Beating the Backlash

A U.S. Negotiator Details the Fight to Expand Feminist Gains at the UN’s Special Session on Women

South Africa, with their new constitution, decided to be sure there was a critical mass of women in the parliament; now it's 30 percent. And in the U.K., the Labour Party decided they would make sure that women are slated in elections. Now they have 121 women in the parliament—an enormous jump forward.

At Beijing+5, some critics accused the U.S. of "sexual colonialism," of imposing its values on other countries. What do you think the U.S.'s role should be in addressing sexual atrocities outside its borders? Human rights are universal. A woman living in a country [with] a government which has different ideas still has human rights. That is a bottom line for the whole world. What the United States is doing—in partnership with countries around the world and with the NGO community—is to work on a set of these issues as human rights issues.

A good example might be in Kuwait. Since the Gulf War, the women's community there—[with] a very high level of support from the American community and led by the emir—has been trying to get women the right to vote and to hold office. The people who are opposed made the argument that this was the imposition of Western values, that [the] culture will fall apart if women have political participation. Those are old arguments, and we've heard them all the way along. We've heard them in our own country when women got the right to vote.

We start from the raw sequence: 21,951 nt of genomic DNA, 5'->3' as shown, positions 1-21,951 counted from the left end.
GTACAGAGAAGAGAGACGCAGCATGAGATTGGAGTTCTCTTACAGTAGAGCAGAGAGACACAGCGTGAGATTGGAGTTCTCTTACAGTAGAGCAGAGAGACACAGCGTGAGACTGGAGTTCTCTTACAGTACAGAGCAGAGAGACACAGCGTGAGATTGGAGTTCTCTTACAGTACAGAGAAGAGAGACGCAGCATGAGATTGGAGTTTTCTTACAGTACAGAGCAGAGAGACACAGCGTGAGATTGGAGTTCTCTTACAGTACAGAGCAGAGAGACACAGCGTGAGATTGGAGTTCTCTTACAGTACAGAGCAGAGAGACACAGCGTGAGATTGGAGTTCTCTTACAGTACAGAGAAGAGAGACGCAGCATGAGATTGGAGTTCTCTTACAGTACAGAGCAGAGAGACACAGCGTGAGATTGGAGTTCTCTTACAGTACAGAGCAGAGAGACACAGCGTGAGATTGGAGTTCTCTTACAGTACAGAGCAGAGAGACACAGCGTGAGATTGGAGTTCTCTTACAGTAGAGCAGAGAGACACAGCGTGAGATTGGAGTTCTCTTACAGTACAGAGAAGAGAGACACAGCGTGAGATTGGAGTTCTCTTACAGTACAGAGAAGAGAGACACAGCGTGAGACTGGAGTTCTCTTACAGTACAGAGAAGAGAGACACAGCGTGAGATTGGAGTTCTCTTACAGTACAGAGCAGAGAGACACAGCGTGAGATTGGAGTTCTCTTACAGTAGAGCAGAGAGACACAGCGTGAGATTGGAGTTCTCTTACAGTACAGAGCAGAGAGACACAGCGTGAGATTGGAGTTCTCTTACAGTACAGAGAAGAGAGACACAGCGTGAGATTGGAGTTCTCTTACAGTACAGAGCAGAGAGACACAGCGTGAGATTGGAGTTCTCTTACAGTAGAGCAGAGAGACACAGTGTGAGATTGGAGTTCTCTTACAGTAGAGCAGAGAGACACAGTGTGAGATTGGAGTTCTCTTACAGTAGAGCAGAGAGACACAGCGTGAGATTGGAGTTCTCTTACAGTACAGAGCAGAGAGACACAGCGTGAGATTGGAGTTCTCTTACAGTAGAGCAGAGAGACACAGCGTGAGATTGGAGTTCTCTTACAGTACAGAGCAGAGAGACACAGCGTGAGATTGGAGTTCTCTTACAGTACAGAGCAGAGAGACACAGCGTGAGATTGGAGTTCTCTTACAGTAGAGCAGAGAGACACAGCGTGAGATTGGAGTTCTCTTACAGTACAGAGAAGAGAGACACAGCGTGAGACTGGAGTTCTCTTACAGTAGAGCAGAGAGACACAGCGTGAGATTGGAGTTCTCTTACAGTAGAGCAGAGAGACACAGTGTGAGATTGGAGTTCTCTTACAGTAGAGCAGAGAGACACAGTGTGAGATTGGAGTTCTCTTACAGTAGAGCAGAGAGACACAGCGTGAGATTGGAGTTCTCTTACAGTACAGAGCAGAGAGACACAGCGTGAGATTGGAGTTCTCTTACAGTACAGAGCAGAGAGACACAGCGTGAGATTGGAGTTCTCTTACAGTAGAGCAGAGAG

illustration by Christopher Ryniiak

Will there be a Fifth World Conference for Women in 2005? There is a plan for having a review again in five years, [but] there is no plan for a fifth world conference. To tell you the truth, there were a lot more high-level government officials in New York in the review process than in Beijing. I was impressed by how many top-level foreign ministers and deputy prime ministers were at this conference. [Women's rights] have moved into the mainstream of government foreign policy and we have to be sure to keep it there.


ADDITIONAL VOICE COVERAGE OF THE BEIJING+5 CONFERENCE:

Going After Globalization by Lenora Todaro
Feminists Trade Strategies for a Woman-Friendly World Economy

A Girl's World by Sharon Lerner
Young Tackle Issues From Playing Fields To Sexual Atrocities

Rewiring the World by Meg Murphy
Technology Sparks Debate at Beijing+5

Worldwide Women by Jennifer Gonnerman
Beijing+5 Looks at the Global State of Women’s Rights

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